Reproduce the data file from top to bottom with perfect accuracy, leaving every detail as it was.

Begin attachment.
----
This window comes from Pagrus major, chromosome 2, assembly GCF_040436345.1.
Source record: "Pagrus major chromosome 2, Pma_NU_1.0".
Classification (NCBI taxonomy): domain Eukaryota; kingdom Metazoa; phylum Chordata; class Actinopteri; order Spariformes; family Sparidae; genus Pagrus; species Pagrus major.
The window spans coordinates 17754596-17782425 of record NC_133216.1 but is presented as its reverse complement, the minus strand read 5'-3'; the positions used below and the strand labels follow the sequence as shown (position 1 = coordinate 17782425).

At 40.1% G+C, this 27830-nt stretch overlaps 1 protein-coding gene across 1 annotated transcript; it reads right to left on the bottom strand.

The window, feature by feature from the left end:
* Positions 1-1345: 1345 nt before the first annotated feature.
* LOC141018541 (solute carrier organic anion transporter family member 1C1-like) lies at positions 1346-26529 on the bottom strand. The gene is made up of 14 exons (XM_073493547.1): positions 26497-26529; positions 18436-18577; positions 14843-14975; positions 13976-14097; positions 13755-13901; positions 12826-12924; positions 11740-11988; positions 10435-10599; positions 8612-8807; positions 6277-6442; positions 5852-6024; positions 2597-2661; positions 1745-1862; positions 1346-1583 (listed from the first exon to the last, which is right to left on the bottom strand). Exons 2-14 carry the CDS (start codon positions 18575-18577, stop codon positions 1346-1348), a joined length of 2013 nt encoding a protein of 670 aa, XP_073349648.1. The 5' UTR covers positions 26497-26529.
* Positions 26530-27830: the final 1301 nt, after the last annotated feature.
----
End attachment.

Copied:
This window comes from Pagrus major, chromosome 2, assembly GCF_040436345.1.
Source record: "Pagrus major chromosome 2, Pma_NU_1.0".
Classification (NCBI taxonomy): domain Eukaryota; kingdom Metazoa; phylum Chordata; class Actinopteri; order Spariformes; family Sparidae; genus Pagrus; species Pagrus major.
The window spans coordinates 17754596-17782425 of record NC_133216.1 but is presented as its reverse complement, the minus strand read 5'-3'; the positions used below and the strand labels follow the sequence as shown (position 1 = coordinate 17782425).

At 40.1% G+C, this 27830-nt stretch overlaps 1 protein-coding gene across 1 annotated transcript; it reads right to left on the bottom strand.

The window, feature by feature from the left end:
* Positions 1-1345: 1345 nt before the first annotated feature.
* LOC141018541 (solute carrier organic anion transporter family member 1C1-like) lies at positions 1346-26529 on the bottom strand. The gene is made up of 14 exons (XM_073493547.1): positions 26497-26529; positions 18436-18577; positions 14843-14975; positions 13976-14097; positions 13755-13901; positions 12826-12924; positions 11740-11988; positions 10435-10599; positions 8612-8807; positions 6277-6442; positions 5852-6024; positions 2597-2661; positions 1745-1862; positions 1346-1583 (listed from the first exon to the last, which is right to left on the bottom strand). Exons 2-14 carry the CDS (start codon positions 18575-18577, stop codon positions 1346-1348), a joined length of 2013 nt encoding a protein of 670 aa, XP_073349648.1. The 5' UTR covers positions 26497-26529.
* Positions 26530-27830: the final 1301 nt, after the last annotated feature.